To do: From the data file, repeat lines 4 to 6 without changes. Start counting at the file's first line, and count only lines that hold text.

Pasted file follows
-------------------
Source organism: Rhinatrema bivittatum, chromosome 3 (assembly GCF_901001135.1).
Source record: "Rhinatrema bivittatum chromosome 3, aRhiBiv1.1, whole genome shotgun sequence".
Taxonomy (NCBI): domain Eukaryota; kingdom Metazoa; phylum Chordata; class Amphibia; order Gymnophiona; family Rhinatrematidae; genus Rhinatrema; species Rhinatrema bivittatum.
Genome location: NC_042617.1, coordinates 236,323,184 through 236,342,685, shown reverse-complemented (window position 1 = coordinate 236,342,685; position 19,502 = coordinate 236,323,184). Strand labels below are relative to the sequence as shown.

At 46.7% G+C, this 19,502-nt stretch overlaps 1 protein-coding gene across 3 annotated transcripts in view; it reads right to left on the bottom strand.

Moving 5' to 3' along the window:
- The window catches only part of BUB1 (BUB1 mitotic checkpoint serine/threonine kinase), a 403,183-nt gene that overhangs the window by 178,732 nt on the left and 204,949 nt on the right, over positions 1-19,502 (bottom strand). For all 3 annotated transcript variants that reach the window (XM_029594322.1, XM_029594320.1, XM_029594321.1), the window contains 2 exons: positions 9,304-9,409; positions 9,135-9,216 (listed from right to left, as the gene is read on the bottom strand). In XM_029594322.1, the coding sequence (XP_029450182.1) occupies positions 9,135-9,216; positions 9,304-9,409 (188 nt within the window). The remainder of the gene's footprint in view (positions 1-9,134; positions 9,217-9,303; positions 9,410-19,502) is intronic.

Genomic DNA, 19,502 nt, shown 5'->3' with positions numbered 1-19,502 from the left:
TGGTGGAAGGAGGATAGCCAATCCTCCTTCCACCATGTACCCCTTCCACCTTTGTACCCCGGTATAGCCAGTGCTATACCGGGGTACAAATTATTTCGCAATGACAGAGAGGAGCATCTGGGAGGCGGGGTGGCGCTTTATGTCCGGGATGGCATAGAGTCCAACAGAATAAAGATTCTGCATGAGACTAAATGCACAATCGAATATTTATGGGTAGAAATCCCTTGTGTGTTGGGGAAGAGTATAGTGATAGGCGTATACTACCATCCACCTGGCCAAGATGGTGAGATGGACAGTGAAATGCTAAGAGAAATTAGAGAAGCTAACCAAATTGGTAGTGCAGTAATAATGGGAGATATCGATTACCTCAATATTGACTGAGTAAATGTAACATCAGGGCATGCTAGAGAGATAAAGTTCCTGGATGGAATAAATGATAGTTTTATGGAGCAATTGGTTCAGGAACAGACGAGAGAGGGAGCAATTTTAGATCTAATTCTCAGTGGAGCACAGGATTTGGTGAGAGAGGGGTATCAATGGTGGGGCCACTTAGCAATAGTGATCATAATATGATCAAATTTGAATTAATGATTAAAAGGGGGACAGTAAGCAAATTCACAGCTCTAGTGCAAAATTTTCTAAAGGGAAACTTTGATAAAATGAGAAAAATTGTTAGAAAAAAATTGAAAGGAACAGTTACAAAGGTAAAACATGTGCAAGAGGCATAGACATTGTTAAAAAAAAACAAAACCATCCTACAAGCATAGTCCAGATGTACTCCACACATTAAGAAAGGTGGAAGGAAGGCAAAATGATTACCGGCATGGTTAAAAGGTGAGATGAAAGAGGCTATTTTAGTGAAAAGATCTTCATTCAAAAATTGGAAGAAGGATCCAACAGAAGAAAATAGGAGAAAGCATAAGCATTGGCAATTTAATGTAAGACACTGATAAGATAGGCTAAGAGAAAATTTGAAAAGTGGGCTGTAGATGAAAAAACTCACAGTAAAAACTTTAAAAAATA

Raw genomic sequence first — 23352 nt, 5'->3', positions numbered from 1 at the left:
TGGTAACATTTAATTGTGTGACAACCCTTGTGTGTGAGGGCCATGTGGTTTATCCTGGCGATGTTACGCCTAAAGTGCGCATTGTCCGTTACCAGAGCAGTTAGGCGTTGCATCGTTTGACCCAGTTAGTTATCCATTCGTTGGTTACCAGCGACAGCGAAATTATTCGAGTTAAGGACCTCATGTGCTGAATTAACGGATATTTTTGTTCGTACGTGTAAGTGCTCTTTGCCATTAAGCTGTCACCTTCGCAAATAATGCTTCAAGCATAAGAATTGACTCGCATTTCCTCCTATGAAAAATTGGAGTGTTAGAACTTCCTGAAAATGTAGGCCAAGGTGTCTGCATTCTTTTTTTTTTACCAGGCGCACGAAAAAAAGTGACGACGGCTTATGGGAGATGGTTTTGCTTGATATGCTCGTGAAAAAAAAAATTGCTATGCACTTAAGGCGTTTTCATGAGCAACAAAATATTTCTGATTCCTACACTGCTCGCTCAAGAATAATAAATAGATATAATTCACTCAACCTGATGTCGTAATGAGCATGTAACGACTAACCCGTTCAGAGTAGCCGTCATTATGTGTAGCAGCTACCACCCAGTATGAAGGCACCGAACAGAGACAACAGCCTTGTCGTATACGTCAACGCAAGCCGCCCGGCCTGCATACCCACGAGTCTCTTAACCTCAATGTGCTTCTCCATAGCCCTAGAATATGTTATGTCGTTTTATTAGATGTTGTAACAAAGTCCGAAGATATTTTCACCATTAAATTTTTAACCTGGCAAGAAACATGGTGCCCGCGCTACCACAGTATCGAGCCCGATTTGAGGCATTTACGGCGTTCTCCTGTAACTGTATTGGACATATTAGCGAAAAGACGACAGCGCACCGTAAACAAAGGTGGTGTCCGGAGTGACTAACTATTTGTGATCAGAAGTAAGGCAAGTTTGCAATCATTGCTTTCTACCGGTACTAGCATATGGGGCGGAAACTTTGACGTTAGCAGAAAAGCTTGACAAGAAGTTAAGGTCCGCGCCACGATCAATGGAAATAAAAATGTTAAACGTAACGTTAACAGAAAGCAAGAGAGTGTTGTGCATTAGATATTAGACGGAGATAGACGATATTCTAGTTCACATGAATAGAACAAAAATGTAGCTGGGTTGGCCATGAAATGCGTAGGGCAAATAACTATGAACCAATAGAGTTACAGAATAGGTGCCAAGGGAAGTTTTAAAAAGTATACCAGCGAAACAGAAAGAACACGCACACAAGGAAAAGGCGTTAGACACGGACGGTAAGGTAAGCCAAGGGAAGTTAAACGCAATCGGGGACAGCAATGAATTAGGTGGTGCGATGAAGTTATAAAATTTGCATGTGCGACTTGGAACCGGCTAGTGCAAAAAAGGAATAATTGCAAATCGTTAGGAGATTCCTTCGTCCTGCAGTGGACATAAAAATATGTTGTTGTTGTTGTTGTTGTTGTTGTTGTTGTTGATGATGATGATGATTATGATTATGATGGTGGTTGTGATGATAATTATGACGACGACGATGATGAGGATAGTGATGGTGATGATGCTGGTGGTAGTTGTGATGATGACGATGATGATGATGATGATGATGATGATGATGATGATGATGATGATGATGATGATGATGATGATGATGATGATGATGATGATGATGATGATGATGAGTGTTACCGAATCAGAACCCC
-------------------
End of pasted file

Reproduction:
Genome location: NC_042617.1, coordinates 236,323,184 through 236,342,685, shown reverse-complemented (window position 1 = coordinate 236,342,685; position 19,502 = coordinate 236,323,184). Strand labels below are relative to the sequence as shown.

At 46.7% G+C, this 19,502-nt stretch overlaps 1 protein-coding gene across 3 annotated transcripts in view; it reads right to left on the bottom strand.

Moving 5' to 3' along the window: